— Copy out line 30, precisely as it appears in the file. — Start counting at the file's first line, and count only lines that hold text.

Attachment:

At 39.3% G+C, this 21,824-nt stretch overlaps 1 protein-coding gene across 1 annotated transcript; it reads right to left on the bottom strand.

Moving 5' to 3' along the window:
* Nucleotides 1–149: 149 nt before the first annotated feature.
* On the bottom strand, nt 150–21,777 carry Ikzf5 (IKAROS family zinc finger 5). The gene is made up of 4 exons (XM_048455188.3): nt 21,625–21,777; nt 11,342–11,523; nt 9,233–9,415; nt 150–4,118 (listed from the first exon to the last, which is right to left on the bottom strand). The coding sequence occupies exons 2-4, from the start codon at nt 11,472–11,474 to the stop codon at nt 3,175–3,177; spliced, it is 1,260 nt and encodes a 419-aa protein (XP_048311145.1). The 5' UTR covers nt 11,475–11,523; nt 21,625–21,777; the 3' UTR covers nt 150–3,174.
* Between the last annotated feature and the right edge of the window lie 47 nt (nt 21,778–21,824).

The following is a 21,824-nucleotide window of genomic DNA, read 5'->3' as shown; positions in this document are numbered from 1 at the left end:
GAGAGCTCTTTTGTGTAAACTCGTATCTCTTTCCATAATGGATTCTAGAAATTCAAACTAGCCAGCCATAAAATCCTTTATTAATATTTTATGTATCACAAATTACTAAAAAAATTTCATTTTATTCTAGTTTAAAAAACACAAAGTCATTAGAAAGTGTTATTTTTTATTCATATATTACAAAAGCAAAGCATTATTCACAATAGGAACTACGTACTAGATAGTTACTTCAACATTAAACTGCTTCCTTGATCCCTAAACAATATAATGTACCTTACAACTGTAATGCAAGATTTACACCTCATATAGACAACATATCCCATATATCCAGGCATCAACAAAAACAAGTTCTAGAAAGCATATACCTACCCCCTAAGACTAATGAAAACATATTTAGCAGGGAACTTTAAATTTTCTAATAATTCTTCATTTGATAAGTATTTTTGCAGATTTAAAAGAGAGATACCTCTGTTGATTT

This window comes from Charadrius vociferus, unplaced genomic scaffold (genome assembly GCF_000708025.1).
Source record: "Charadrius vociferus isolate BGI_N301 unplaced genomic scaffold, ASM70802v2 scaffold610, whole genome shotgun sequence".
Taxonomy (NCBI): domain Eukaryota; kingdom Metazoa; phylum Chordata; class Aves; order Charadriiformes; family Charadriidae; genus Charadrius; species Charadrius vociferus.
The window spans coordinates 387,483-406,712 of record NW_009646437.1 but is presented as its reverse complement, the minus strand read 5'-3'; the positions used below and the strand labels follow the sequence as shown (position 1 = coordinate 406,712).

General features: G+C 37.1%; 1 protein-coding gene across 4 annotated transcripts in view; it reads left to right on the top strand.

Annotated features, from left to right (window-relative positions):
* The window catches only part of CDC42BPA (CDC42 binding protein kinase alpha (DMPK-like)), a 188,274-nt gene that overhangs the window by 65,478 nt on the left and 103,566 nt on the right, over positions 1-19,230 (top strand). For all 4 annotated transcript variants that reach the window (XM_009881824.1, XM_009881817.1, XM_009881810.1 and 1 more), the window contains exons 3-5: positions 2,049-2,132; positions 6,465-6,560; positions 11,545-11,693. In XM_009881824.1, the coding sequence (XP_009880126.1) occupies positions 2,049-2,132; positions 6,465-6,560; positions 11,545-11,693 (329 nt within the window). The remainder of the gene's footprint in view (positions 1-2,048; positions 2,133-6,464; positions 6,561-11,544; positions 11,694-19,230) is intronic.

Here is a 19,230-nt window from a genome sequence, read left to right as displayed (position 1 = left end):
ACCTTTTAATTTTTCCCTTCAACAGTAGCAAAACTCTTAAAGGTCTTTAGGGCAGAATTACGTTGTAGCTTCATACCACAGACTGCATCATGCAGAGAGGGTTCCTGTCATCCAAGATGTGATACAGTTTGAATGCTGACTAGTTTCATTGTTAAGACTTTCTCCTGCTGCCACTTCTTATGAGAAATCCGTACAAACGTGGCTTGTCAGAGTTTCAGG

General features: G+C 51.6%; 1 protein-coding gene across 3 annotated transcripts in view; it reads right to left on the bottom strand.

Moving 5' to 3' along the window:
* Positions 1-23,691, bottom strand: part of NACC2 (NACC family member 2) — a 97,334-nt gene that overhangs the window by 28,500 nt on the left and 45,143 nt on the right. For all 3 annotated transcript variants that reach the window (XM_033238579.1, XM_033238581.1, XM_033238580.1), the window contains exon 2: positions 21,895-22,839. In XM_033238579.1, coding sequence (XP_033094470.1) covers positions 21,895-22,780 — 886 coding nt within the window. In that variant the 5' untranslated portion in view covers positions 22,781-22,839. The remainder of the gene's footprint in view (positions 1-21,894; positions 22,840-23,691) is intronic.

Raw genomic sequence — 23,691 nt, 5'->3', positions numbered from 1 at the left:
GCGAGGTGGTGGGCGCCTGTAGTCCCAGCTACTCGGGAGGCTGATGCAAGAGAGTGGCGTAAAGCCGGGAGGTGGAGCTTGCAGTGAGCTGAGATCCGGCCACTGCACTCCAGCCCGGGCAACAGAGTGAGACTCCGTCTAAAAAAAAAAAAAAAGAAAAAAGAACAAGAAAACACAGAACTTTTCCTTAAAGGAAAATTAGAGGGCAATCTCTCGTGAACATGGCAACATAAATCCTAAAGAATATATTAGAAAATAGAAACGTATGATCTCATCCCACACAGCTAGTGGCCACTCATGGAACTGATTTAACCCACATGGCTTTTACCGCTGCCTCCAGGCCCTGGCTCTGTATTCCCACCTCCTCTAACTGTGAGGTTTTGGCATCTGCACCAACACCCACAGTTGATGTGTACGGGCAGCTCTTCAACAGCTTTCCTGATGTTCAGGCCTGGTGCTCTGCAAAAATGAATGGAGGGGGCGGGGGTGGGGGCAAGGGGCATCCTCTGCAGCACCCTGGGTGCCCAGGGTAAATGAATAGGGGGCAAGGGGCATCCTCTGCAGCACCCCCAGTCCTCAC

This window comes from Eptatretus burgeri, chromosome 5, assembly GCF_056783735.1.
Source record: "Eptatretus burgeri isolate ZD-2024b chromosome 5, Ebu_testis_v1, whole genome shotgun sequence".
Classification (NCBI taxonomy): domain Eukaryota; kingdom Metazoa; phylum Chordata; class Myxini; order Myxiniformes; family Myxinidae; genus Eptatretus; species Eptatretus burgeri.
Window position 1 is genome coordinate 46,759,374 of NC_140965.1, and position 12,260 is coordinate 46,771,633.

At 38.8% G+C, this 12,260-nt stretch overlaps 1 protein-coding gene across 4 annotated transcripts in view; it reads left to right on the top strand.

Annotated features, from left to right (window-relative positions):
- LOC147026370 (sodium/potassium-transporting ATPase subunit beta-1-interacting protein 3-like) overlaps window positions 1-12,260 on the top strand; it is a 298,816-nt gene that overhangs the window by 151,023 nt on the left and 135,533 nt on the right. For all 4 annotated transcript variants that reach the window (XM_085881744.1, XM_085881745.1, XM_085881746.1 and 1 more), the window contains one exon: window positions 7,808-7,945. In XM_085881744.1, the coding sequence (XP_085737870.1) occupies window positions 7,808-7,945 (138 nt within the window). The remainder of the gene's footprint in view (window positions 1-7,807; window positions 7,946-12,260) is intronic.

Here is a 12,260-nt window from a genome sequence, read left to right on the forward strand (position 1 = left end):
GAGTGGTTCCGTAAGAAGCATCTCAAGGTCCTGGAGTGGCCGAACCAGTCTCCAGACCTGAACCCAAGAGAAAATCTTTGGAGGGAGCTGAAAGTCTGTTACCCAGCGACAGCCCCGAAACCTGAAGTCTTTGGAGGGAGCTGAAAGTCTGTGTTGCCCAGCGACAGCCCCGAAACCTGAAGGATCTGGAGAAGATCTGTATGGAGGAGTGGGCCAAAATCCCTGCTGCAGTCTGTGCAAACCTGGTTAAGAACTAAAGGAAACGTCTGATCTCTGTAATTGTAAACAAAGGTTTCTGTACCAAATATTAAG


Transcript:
GAGTGGTTCCGTAAGAAGCATCTCAAGGTCCTGGAGTGGCCGAACCAGTCTCCAGACCTGAACCCAAGAGAAAATCTTTGGAGGGAGCTGAAAGTCTGTTACCCAGCGACAGCCCCGAAACCTGAAGTCTTTGGAGGGAGCTGAAAGTCTGTGTTGCCCAGCGACAGCCCCGAAACCTGAAGGATCTGGAGAAGATCTGTATGGAGGAGTGGGCCAAAATCCCTGCTGCAGTCTGTGCAAACCTGGTTAAGAACTAAAGGAAACGTCTGATCTCTGTAATTGTAAACAAAGGTTTCTGTACCAAATATTAAG